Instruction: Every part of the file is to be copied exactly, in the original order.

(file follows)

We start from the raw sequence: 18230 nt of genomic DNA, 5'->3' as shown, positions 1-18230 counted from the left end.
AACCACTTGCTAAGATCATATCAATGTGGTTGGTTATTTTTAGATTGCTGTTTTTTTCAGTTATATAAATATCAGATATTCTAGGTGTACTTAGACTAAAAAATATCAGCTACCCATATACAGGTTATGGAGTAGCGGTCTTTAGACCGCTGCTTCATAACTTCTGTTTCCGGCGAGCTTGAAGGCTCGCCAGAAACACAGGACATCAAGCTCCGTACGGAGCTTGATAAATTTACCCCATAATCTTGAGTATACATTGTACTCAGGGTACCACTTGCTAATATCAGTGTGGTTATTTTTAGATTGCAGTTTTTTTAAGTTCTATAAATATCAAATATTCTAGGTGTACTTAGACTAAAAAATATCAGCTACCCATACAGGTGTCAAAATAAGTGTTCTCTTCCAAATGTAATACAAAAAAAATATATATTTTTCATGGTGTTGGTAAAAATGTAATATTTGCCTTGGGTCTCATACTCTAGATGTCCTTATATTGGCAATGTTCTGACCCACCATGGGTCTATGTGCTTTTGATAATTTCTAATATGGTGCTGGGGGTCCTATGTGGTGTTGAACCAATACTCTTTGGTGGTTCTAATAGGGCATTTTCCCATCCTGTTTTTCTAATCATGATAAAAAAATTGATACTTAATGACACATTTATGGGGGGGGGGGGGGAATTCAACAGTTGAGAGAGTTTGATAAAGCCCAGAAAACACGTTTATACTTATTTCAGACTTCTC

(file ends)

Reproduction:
We start from the raw sequence: 18230 nt of genomic DNA, 5'->3' as shown, positions 1-18230 counted from the left end.
AACCACTTGCTAAGATCATATCAATGTGGTTGGTTATTTTTAGATTGCTGTTTTTTTCAGTTATATAAATATCAGATATTCTAGGTGTACTTAGACTAAAAAATATCAGCTACCCATATACAGGTTATGGAGTAGCGGTCTTTAGACCGCTGCTTCATAACTTCTGTTTCCGGCGAGCTTGAAGGCTCGCCAGAAACACAGGACATCAAGCTCCGTACGGAGCTTGATAAATTTACCCCATAATCTTGAGTATACATTGTACTCAGGGTACCACTTGCTAATATCAGTGTGGTTATTTTTAGATTGCAGTTTTTTTAAGTTCTATAAATATCAAATATTCTAGGTGTACTTAGACTAAAAAATATCAGCTACCCATACAGGTGTCAAAATAAGTGTTCTCTTCCAAATGTAATACAAAAAAAATATATATTTTTCATGGTGTTGGTAAAAATGTAATATTTGCCTTGGGTCTCATACTCTAGATGTCCTTATATTGGCAATGTTCTGACCCACCATGGGTCTATGTGCTTTTGATAATTTCTAATATGGTGCTGGGGGTCCTATGTGGTGTTGAACCAATACTCTTTGGTGGTTCTAATAGGGCATTTTCCCATCCTGTTTTTCTAATCATGATAAAAAAATTGATACTTAATGACACATTTATGGGGGGGGGGGGGGAATTCAACAGTTGAGAGAGTTTGATAAAGCCCAGAAAACACGTTTATACTTATTTCAGACTTCTC